Have you given up hope of raising money for your business? I hope not, because there is a good chance you've just been asking the wrong funding source for the wrong amount of money at the wrong time.
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The great news is once entrepreneurs understand the basics of targeting investors and lenders; they feel more comfortable asking funding sources for money. Even better, they tend to be more successful too.
Here’s what you need to know:
Bank lenders vs. equity investors.
Going to a bank to obtain equity for a startup company is very much like going to a luxury shoe store to buy a pair of flippers. Someone is going to have a good laugh at the entrepreneur’s expense.
Commercial banks are appropriate funding sources for steady, revenue-generating businesses that want to borrow money against the company's tangible assets like inventory, equipment or receivables. Today’s federal banking regulations are strict. Banks are not allowed to lend money to young companies that don't yet have the proven cash flow to steadily repay a loan with interest.
If your company is not yet generating revenues and you don’t have hard cash to pledge as loan collateral, don’t waste your time asking a bank for cash unless you are withdrawing it from your own checking account.
In contrast, certain types of equity investors love funding startup businesses. These investors are patient too. They hope to make money on the growing equity value of a company rather than mere quarterly interest on a loan. Ideally, investors will make serious money with the founding entrepreneur when the company is sold to another corporation or completes an initial public offering of the company’s securities.
Angel investors vs. private equity investors.
Angel investors are private individuals who write checks directly from their personal savings accounts to startup and fast-growing companies. They are great sources of capital for startup entrepreneurs and small business owners who may need just $10,000 to $100,000 to advance their businesses.
Private equity investors, which include venture capital funds and buyout funds, are professionally-managed firms that invest on behalf of large state pension funds, family foundations and mutual funds. Private equity firms have deep pockets and prefer to deploy millions of dollars in high-promise businesses.
Both angels and private equity investors have great performance expectations for their money. Forget about paying equity investors measly interest. At a minimum, angels and private equity investors want to earn 4 to 10 times their invested capital in less than 7 years.
Sector vs. generalist private equity investors.
There are over 1,500 active private equity funds in the U.S. Some funds only invest in specific business sectors. Khosla Ventures, Nth Power and Braemar Energy Ventures, for example, invest primarily in innovative energy technology companies. Other funds specialize in funding bio-tech companies, media companies, manufacturing companies or even companies that do business in China.
Generalist private equity investors say that they have "broad" investment interests and will review business plans and funding opportunities in many different industries. To maximize funding potential, entrepreneurs should research private equity funds that match their specific industry as well as funds that invest in a broad range of product and service companies.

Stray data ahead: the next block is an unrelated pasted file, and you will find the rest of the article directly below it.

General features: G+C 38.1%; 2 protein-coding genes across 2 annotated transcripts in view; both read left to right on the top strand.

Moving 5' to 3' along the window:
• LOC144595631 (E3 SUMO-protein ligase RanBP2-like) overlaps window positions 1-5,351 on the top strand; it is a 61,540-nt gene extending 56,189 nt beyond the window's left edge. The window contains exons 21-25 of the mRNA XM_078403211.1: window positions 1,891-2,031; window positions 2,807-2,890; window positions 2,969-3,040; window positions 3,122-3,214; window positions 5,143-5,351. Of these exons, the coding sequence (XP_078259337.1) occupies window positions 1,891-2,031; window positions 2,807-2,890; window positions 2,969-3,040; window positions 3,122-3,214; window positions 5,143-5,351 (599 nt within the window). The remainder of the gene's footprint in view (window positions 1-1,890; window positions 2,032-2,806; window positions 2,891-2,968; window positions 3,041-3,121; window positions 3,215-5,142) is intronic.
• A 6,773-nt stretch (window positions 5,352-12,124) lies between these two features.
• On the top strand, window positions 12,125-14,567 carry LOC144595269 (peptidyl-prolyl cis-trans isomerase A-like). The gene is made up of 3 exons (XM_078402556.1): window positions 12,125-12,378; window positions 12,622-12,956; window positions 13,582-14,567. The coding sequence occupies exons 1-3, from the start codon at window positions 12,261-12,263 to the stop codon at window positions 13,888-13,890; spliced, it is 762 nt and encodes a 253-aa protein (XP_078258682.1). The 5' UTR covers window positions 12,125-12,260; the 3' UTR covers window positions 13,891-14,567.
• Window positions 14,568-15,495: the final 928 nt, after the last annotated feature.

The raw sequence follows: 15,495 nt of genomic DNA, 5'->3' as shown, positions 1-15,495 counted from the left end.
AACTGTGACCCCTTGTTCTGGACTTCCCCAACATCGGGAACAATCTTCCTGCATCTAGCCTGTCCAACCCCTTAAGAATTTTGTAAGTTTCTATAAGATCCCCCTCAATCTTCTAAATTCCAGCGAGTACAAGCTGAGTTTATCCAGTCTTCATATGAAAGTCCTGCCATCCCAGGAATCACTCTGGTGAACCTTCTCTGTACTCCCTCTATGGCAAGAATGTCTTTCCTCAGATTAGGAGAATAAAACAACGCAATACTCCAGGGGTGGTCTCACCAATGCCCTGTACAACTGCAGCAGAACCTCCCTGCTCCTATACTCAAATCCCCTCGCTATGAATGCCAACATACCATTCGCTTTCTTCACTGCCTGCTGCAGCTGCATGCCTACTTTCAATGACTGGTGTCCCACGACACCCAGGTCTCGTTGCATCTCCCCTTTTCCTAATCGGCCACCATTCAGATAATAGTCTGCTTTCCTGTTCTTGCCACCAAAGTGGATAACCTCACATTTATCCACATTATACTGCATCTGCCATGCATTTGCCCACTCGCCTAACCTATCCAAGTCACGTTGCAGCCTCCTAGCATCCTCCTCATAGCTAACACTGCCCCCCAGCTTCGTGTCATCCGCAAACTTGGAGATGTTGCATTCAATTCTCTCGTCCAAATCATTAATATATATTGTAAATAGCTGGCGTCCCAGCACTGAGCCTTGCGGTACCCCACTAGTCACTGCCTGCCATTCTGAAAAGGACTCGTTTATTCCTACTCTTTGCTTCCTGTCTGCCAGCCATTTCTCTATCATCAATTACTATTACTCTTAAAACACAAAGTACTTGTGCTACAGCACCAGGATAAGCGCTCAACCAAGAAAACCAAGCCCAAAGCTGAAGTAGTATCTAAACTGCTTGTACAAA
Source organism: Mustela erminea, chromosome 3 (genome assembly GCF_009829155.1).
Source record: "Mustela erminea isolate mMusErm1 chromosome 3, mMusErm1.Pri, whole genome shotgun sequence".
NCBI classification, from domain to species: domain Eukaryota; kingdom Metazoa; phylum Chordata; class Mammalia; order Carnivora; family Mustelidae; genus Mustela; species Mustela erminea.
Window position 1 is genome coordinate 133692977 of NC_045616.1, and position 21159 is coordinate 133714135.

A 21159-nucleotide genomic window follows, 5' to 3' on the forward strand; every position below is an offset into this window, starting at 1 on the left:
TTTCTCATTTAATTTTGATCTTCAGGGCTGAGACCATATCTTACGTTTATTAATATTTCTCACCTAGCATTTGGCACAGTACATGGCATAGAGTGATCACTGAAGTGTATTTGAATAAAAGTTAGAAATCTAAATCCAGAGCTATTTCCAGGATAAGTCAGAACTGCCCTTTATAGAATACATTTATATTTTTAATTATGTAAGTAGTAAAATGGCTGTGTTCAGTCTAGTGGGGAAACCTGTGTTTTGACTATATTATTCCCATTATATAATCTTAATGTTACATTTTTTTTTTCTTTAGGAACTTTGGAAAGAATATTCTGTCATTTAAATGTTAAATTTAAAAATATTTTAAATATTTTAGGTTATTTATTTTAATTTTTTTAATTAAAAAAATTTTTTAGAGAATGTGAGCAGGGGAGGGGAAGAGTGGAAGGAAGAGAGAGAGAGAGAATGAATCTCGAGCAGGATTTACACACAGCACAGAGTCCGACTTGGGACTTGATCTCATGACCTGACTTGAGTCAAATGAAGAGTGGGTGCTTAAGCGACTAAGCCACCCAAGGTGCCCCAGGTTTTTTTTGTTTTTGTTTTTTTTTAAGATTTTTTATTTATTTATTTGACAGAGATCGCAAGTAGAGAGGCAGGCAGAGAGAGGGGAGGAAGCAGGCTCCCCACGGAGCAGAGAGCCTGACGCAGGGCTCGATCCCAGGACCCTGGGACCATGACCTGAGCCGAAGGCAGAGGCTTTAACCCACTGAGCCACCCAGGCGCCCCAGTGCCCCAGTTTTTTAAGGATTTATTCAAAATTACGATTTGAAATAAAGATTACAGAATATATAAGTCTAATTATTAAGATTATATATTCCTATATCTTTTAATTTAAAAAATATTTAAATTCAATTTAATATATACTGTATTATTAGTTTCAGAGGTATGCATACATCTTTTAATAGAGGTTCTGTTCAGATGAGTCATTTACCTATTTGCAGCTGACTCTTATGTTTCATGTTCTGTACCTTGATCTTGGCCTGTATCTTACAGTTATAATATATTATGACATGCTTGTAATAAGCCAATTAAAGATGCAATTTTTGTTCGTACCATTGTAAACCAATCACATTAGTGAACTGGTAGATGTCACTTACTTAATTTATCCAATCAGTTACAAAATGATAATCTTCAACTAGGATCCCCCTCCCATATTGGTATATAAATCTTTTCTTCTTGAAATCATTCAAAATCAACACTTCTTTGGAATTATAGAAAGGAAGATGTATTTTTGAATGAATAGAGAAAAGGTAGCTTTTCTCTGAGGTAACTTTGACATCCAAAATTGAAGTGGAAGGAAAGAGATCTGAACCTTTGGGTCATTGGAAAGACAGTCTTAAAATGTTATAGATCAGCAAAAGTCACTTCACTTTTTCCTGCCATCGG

Stage vs. stage-agnostic funds.
Perhaps the most influential factor that private equity fund managers use to guide investment activity is a company's "stage of business development." Pre-revenue startup companies are a good match for venture capital funds that describe themselves as “seed” investment funds. Some seed stage funds are willing to invest as little as $50,000 with additional funding available to companies as they achieve their product development goals.
"Early stage" companies have generally completed product development or started to generate revenues from first customers. Deal sizes for early stage companies range from about $500,000 to $10 million. "Expansion stage" companies, which can also be referred to as “later stage” companies, are more advanced that seed and early stage companies. Funding for expansion stage companies is often applied to international expansion, acquisitions, joint ventures or aggressive product or service line growth. Occasionally, expansion stage private equity funds will help founding entrepreneurs cash out of their business, in part or in full.
Stage agnostic funds are highly opportunistic and invest across the board – in seed, early or expansion stage businesses. They look for exceptionally well managed companies where there is a high likelihood of emerging market leadership.
I believe there is a perfect funding fit for every entrepreneur. The best matches seem to develop when entrepreneurs take time to perfect their business plans, know how much capital they need to succeed, and hire talented collaborators who are driven to achieve great things in business.
Susan Schreter is a 20-year veteran of the venture finance community and a university educator in entrepreneurship. Her work is dedicated to improving startup longevity and operating performance in rural, urban and suburban America. She is the founder of www.takecommand.org, a community service organization that offers the largest centralized database of startup and small business funding sources in the U.S. Follow Susan on Twitter @TakeCommand.